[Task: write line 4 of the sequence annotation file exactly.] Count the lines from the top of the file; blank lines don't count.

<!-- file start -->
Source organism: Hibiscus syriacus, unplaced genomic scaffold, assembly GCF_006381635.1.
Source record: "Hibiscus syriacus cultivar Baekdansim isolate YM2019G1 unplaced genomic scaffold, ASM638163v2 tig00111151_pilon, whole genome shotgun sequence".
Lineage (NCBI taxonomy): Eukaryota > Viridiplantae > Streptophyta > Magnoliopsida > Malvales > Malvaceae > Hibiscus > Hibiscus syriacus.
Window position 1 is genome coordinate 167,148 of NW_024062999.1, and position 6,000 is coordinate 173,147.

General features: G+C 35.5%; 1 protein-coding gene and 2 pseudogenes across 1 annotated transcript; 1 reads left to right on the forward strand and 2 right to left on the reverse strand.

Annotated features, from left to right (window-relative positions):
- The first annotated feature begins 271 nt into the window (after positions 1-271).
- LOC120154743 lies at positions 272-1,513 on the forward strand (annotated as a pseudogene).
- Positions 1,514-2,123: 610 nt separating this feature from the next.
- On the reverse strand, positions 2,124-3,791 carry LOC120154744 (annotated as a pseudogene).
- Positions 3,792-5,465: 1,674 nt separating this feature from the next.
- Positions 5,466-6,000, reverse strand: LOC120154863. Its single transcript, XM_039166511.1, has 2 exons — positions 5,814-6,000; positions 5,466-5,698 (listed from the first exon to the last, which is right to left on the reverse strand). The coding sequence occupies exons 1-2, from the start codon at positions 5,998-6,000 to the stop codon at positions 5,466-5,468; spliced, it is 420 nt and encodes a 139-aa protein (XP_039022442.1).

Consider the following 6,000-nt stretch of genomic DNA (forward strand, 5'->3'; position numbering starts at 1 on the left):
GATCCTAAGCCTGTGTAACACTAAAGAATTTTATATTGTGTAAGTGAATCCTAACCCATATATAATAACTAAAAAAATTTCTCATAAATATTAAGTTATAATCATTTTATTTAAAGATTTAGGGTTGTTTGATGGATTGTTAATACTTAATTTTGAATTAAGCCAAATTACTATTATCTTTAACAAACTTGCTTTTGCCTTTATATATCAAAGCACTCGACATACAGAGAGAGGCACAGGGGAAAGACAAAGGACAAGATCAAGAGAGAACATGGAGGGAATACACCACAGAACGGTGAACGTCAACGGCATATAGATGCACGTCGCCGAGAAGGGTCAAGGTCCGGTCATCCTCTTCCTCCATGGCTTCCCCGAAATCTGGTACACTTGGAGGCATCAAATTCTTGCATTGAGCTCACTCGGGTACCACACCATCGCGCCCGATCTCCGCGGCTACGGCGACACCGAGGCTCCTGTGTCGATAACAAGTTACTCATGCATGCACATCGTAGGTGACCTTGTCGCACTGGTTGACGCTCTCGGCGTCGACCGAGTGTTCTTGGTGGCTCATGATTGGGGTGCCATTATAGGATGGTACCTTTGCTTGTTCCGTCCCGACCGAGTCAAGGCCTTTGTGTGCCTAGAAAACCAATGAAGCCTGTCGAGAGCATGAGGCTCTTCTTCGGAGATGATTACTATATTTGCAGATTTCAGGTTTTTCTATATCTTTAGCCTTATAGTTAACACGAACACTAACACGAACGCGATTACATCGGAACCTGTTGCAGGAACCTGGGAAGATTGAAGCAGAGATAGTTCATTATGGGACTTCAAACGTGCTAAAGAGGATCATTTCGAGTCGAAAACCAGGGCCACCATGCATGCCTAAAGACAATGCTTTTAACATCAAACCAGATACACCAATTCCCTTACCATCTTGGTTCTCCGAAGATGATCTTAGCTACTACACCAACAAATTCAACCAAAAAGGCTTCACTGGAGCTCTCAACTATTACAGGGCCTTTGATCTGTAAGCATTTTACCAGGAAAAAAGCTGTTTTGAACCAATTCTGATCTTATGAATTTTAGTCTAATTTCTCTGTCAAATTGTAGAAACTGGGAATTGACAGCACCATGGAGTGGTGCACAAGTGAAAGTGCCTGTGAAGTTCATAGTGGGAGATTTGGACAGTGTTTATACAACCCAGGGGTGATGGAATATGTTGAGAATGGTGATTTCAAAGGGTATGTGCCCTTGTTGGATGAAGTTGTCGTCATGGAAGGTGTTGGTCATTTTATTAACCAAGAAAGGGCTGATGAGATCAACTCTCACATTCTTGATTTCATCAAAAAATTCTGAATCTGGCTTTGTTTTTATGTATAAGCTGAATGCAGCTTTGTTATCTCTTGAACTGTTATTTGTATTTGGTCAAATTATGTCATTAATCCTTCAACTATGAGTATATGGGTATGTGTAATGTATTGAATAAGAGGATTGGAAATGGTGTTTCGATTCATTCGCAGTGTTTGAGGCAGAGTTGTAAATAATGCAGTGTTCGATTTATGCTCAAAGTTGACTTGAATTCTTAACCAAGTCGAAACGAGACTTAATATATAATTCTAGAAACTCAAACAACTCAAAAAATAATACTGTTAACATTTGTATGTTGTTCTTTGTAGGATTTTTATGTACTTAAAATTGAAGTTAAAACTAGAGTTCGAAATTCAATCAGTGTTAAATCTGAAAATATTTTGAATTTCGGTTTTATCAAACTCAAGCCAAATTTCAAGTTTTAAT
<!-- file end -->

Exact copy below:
Window position 1 is genome coordinate 167,148 of NW_024062999.1, and position 6,000 is coordinate 173,147.